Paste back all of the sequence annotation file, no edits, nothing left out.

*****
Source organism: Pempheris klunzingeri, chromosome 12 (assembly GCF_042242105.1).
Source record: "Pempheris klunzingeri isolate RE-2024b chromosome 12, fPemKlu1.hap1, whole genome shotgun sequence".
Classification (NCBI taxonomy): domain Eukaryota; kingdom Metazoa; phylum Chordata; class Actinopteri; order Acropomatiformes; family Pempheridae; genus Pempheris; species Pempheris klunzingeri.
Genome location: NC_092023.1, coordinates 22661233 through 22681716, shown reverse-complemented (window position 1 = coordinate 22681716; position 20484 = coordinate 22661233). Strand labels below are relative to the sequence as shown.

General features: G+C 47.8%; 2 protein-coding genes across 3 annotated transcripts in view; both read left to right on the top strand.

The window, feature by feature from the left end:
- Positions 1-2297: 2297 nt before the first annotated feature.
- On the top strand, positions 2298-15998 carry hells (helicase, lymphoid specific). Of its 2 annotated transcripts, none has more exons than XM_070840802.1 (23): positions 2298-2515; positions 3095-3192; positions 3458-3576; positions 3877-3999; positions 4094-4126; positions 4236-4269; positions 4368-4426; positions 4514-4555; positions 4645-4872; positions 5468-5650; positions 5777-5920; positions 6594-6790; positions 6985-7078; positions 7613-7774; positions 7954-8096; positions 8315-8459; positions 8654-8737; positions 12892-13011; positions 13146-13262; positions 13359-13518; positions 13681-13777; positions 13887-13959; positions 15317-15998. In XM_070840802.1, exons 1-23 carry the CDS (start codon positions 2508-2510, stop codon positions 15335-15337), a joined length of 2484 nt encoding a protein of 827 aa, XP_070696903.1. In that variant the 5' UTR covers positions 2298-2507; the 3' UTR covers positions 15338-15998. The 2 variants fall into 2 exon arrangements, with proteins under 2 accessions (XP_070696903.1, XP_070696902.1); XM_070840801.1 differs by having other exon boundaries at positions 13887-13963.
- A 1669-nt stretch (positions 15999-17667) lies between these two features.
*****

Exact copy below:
Source organism: Pempheris klunzingeri, chromosome 12 (assembly GCF_042242105.1).
Source record: "Pempheris klunzingeri isolate RE-2024b chromosome 12, fPemKlu1.hap1, whole genome shotgun sequence".
Classification (NCBI taxonomy): domain Eukaryota; kingdom Metazoa; phylum Chordata; class Actinopteri; order Acropomatiformes; family Pempheridae; genus Pempheris; species Pempheris klunzingeri.
Genome location: NC_092023.1, coordinates 22661233 through 22681716, shown reverse-complemented (window position 1 = coordinate 22681716; position 20484 = coordinate 22661233). Strand labels below are relative to the sequence as shown.

General features: G+C 47.8%; 2 protein-coding genes across 3 annotated transcripts in view; both read left to right on the top strand.

The window, feature by feature from the left end:
- Positions 1-2297: 2297 nt before the first annotated feature.
- On the top strand, positions 2298-15998 carry hells (helicase, lymphoid specific). Of its 2 annotated transcripts, none has more exons than XM_070840802.1 (23): positions 2298-2515; positions 3095-3192; positions 3458-3576; positions 3877-3999; positions 4094-4126; positions 4236-4269; positions 4368-4426; positions 4514-4555; positions 4645-4872; positions 5468-5650; positions 5777-5920; positions 6594-6790; positions 6985-7078; positions 7613-7774; positions 7954-8096; positions 8315-8459; positions 8654-8737; positions 12892-13011; positions 13146-13262; positions 13359-13518; positions 13681-13777; positions 13887-13959; positions 15317-15998. In XM_070840802.1, exons 1-23 carry the CDS (start codon positions 2508-2510, stop codon positions 15335-15337), a joined length of 2484 nt encoding a protein of 827 aa, XP_070696903.1. In that variant the 5' UTR covers positions 2298-2507; the 3' UTR covers positions 15338-15998. The 2 variants fall into 2 exon arrangements, with proteins under 2 accessions (XP_070696903.1, XP_070696902.1); XM_070840801.1 differs by having other exon boundaries at positions 13887-13963.
- A 1669-nt stretch (positions 15999-17667) lies between these two features.